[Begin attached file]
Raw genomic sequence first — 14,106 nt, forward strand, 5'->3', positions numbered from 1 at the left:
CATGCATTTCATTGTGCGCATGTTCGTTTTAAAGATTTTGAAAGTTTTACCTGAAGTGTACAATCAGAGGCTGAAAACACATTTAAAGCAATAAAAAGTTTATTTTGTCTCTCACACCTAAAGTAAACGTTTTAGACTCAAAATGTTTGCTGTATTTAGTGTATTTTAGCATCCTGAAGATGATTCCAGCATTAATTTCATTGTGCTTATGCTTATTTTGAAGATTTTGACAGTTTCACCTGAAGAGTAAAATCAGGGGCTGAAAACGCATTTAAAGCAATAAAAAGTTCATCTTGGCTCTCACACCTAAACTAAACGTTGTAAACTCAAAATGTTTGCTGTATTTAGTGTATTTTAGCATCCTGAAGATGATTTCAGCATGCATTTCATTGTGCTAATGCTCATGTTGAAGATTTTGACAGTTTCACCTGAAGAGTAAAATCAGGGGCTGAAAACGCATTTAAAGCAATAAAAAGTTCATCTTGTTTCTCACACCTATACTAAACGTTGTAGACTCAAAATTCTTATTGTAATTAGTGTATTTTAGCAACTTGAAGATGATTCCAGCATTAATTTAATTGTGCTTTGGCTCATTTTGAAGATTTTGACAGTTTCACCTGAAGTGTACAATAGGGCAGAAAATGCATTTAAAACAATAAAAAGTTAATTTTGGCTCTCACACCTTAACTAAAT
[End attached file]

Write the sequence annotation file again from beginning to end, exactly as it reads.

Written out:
Raw genomic sequence first — 14,106 nt, forward strand, 5'->3', positions numbered from 1 at the left:
CATGCATTTCATTGTGCGCATGTTCGTTTTAAAGATTTTGAAAGTTTTACCTGAAGTGTACAATCAGAGGCTGAAAACACATTTAAAGCAATAAAAAGTTTATTTTGTCTCTCACACCTAAAGTAAACGTTTTAGACTCAAAATGTTTGCTGTATTTAGTGTATTTTAGCATCCTGAAGATGATTCCAGCATTAATTTCATTGTGCTTATGCTTATTTTGAAGATTTTGACAGTTTCACCTGAAGAGTAAAATCAGGGGCTGAAAACGCATTTAAAGCAATAAAAAGTTCATCTTGGCTCTCACACCTAAACTAAACGTTGTAAACTCAAAATGTTTGCTGTATTTAGTGTATTTTAGCATCCTGAAGATGATTTCAGCATGCATTTCATTGTGCTAATGCTCATGTTGAAGATTTTGACAGTTTCACCTGAAGAGTAAAATCAGGGGCTGAAAACGCATTTAAAGCAATAAAAAGTTCATCTTGTTTCTCACACCTATACTAAACGTTGTAGACTCAAAATTCTTATTGTAATTAGTGTATTTTAGCAACTTGAAGATGATTCCAGCATTAATTTAATTGTGCTTTGGCTCATTTTGAAGATTTTGACAGTTTCACCTGAAGTGTACAATAGGGCAGAAAATGCATTTAAAACAATAAAAAGTTAATTTTGGCTCTCACACCTTAACTAAAT